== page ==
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By midlandsmovies, Feb 4 2019 04:26PM



Midlands Spotlight - Cosmos


Midlands Movies Mike Sales looks to the stars to find out about new Birmingham-made sci-film Cosmos which is coming soon in 2019.


Cosmos is a new local feature from directing brothers Elliot Weaver & Zander Weaver who not only self-produced the project but actually took on all major crew roles throughout production.


With the only exception being the writing of the score, the brothers have made a film that mixes local flavour with a story that looks out to the universe for its inspiration.


Making movies since they were children, the brothers have been concocting and creating shorts films throughout their education including music videos and short documentaries and when they finished school decided to set up an online film school themselves.


"We wanted to share with other young filmmakers some of the tips and tricks we’d already picked up on professional projects and hopefully inspire others to have a go themselves. We managed to establish a small following and continue to enjoy interacting with those who benefit from our content".


But with production on Cosmos now finished, the filmmakers are about to embark on a festival and screening tour for a film which cost less than £5000 to make.


Cosmos itself tells the story of three amateur astronomers who accidentally intercept what they believe is a signal from an alien civilisation. Realising they may have just stumbled across Mankind's greatest discovery, they race to document their finding, prove its authenticity and share it with the world before it is lost forever.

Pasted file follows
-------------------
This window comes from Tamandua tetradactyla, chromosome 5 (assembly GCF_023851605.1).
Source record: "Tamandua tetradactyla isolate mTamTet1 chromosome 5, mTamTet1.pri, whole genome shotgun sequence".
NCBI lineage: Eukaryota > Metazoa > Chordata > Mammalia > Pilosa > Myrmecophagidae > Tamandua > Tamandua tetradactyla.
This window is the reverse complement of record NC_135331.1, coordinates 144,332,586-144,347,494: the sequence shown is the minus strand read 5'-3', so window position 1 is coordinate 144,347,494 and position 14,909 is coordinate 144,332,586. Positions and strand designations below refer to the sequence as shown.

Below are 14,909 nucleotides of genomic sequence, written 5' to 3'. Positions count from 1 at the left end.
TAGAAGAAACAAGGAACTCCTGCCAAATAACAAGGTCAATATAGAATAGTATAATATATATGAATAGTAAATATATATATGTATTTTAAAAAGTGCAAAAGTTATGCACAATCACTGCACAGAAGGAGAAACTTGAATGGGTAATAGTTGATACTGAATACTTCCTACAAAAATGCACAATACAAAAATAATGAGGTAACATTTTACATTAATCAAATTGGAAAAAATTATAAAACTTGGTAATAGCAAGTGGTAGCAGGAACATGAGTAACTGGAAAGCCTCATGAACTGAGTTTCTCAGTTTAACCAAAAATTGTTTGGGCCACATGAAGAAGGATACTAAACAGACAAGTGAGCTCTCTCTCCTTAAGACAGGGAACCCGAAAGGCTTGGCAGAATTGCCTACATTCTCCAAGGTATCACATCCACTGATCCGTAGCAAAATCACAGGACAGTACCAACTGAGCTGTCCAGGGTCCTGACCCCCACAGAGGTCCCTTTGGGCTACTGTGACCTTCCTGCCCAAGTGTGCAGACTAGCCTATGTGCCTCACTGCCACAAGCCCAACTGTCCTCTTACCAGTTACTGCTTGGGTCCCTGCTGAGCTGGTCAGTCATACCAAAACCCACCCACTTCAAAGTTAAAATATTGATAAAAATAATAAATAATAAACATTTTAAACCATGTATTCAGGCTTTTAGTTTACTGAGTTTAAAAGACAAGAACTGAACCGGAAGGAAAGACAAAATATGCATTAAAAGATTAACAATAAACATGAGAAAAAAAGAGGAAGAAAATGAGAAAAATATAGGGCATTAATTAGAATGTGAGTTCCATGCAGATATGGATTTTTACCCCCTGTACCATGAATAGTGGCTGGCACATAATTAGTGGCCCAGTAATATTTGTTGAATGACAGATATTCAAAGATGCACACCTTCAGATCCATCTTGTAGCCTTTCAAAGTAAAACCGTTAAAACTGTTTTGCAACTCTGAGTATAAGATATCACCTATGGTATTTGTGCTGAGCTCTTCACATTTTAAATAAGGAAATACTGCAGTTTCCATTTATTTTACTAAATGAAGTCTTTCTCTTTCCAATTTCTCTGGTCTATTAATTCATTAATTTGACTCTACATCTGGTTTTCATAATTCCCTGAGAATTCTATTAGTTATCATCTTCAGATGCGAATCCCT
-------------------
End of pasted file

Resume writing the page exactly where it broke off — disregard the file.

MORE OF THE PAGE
But as the filmmakers say, the truth they uncover is even more incredible than any of them could have imagined. Inspired by Amblin-era adventures and set over just one night against the backdrop of a world-changing discovery, Cosmos is promising to offer spectacle and thrills when its released later in the year.


For more information following the film on Twitter or at the official website: https://ellianderpictures.co.uk/films/cosmos


And you can watch the trailer for the film below:





By midlandsmovies, Dec 17 2018 10:36AM

Midlands Movies Worst Films of 2018


There have been a fair amount of disappointments this year – The Endless probably topping that list – but here are my picks for ten of the worst movies released in the UK this year. From terrible CGI flicks to sloppy slashers, some films may be technically worse than others but it was the all-round underwhelming nature of these poor efforts that saw them join this list of dreadfulness.


With some unintentional laughs to be had in a few – Escape Plan 2’s hilarious awfulness would never see it at number one on this list – the majority failed across the board with bad acting, script, F/X, story and more.


If you would like to read more about each shocking movie then there are links to our full reviews under each entry and I’d highly advise you avoid these stinkers - so go watch them at your own peril!



10. Final Score (2018) Dir. Scott Man